If authors were elements, Moïra Fowley-Doyle would be the earth. Her words are dark, soft and soothing, yet they feed and grow a tangle of frightening, unknown things. After many months of wistfully looking at Spellbook of the Lost and Found on my TBR pile, I finally sat and devoured it hungrily within a matter of hours.…… Continue reading Review: Spellbook of the Lost and Found
What if there were no happy endings? What if Rapunzel’s mother carried her to fill a cavernous void left by her need for fulfillment? What if the owner of the gingerbread house longed for something more in life, and built a house so she could help fill the hearts of those who felt as she did? What if the kiss that would bring the frog prince back to his human form meant a death sentence to the kisser? What if sister Fair tried to keep Trembling hidden to protect her, and not out of jealousy?
What if? What if?
Silence Interrupted focuses on the senior year of four high school students – Troye, Arabella, Zaidan and Adelaide. Troye is haunted by his father’s drinking problem. Zaidan is struggling to keep Arabella happy as she buckles under the weight of her spiteful mother’s words. Adelaide just wants to keep everyone happy. The four friends discover what a year can bring when faced with all the pitfalls life can possibly throw at teens just trying to find their way out into the world.
I recently discovered the absolute wonder of Netgalley and was over the moon that something like this site existed. For those unfamiliar with it, Netgalley is a place where bloggers and book reviewers can request galleys of soon-to-be-published books directly from publishers. I, of course, made the ultimate rookie mistake and requested all of the books I could get my hands on, and still have about 10 on my dashboard waiting for me as I didn’t expect to actually be approved for any of them….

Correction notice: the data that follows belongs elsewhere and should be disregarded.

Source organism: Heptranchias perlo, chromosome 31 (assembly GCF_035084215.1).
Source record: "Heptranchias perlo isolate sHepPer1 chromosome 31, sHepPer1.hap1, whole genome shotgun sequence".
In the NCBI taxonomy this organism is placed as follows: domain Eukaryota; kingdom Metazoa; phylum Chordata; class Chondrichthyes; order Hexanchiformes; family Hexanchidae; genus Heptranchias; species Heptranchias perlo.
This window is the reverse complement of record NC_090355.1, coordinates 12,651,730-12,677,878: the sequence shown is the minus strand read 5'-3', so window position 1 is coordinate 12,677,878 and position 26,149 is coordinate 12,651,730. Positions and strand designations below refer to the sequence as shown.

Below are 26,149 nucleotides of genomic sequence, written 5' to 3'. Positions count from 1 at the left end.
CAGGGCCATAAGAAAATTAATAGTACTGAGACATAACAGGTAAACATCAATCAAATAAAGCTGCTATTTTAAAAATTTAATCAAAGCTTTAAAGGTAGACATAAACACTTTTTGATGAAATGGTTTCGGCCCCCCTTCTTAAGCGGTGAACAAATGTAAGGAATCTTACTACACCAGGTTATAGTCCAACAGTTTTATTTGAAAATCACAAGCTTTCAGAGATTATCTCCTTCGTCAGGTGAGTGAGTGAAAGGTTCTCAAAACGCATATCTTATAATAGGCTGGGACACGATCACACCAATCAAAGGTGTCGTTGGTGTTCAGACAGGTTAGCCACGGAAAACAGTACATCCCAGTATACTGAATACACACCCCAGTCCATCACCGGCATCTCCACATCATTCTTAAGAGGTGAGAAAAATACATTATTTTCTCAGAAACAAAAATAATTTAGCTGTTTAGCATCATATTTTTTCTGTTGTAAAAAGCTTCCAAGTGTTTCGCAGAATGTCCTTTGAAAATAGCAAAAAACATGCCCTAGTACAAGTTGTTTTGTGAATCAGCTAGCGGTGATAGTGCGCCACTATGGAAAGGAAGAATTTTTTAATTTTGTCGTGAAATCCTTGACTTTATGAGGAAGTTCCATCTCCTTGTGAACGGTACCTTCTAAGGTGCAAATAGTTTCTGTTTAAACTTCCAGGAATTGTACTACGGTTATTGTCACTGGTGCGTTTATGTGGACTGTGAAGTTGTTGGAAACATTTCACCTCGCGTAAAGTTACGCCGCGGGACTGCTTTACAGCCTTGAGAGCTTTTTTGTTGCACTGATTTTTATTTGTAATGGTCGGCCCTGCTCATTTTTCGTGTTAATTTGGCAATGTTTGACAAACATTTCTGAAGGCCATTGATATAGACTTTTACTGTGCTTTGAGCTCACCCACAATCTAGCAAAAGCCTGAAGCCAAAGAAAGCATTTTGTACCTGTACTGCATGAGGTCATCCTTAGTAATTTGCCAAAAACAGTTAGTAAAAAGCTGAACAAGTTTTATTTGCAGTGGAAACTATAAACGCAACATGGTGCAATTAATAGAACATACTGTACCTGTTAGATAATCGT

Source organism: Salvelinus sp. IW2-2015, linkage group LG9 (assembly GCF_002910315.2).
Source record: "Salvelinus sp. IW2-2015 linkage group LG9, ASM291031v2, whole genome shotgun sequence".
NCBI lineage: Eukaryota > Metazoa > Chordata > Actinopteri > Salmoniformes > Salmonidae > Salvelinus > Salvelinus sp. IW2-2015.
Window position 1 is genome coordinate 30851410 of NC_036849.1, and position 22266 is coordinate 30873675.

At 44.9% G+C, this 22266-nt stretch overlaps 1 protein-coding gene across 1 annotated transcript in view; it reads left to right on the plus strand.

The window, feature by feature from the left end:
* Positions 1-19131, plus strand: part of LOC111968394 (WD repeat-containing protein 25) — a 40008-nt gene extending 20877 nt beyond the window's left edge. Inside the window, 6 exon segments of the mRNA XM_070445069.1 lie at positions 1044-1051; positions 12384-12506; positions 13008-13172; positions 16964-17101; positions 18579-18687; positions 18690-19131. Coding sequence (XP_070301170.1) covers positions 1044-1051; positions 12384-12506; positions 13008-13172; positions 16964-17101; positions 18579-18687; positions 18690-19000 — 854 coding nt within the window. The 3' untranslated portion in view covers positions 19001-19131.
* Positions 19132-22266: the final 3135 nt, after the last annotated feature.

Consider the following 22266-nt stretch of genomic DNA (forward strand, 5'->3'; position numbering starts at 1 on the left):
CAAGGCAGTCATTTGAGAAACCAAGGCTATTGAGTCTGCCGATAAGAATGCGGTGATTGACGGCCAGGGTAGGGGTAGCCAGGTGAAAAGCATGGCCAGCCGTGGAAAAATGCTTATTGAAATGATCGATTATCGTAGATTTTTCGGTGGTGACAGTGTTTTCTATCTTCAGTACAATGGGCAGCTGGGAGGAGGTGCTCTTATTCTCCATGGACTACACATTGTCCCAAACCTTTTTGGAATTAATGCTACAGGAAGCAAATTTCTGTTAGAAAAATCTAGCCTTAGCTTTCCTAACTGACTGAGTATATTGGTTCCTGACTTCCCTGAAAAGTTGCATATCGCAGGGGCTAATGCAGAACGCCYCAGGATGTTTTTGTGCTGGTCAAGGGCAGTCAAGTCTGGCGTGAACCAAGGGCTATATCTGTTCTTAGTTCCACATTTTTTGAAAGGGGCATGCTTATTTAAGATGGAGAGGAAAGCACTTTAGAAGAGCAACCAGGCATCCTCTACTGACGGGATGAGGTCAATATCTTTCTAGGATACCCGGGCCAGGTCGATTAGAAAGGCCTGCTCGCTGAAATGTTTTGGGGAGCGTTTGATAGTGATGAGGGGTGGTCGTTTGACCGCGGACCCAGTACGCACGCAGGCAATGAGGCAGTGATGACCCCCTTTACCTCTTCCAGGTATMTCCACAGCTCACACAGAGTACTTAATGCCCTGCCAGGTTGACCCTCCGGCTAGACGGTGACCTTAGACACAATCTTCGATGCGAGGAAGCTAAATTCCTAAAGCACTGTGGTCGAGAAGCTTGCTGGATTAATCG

I grew up on a diet of Nancy Drew, The Hardy Boys, The Famous Five and the Secret Seven, moving then to the Alex Rider series, where a love for books about children who solve mysteries and crimes and kick ass fizzled out temporarily around the age I got to James Patterson and Robert Muchamore, moving on to Grisham and Patterson’s adult books about adults who solve mysteries and crimes and kick ass – more stories I’d devour day after day on holiday or curled up in bed after school. I don’t think there will ever come a time where I’m not utterly enchanted by mysteries, which is why I am very glad I began Robin Stevens’s A Murder Most Unladylike mysteries at the start of this year.
It takes a good deal of courage to step outside the echo chamber. It takes courage to put pen to paper and painstakingly detail every single instance of what it’s like to be a woman in the Western world – something Angry White Men can’t understand, and will ridicule, because we’re women and don’t we know that other people have it so much worse? It takes immense strength to write something that is to go to print and be there, in the world, ready to be seen by those Angry White Men…
I’ll be the first to admit that I love scandalous books. I love teen/YA drama in fantastical, completely outlandish settings – a la Gossip Girl; Young, Loaded and Fabulous and, most recently, Beautiful Idols. I may have absolutely zero interest in following the lives of actual, ostentatious celebrities read: I respect the fact that they are fantastic business people but I literally do not give a flying bus stop about the Kardashians but hand me any book about rich kids with rich kid problems, or working/middle class kids thrown into a world filled with rich kid problems and I am sold.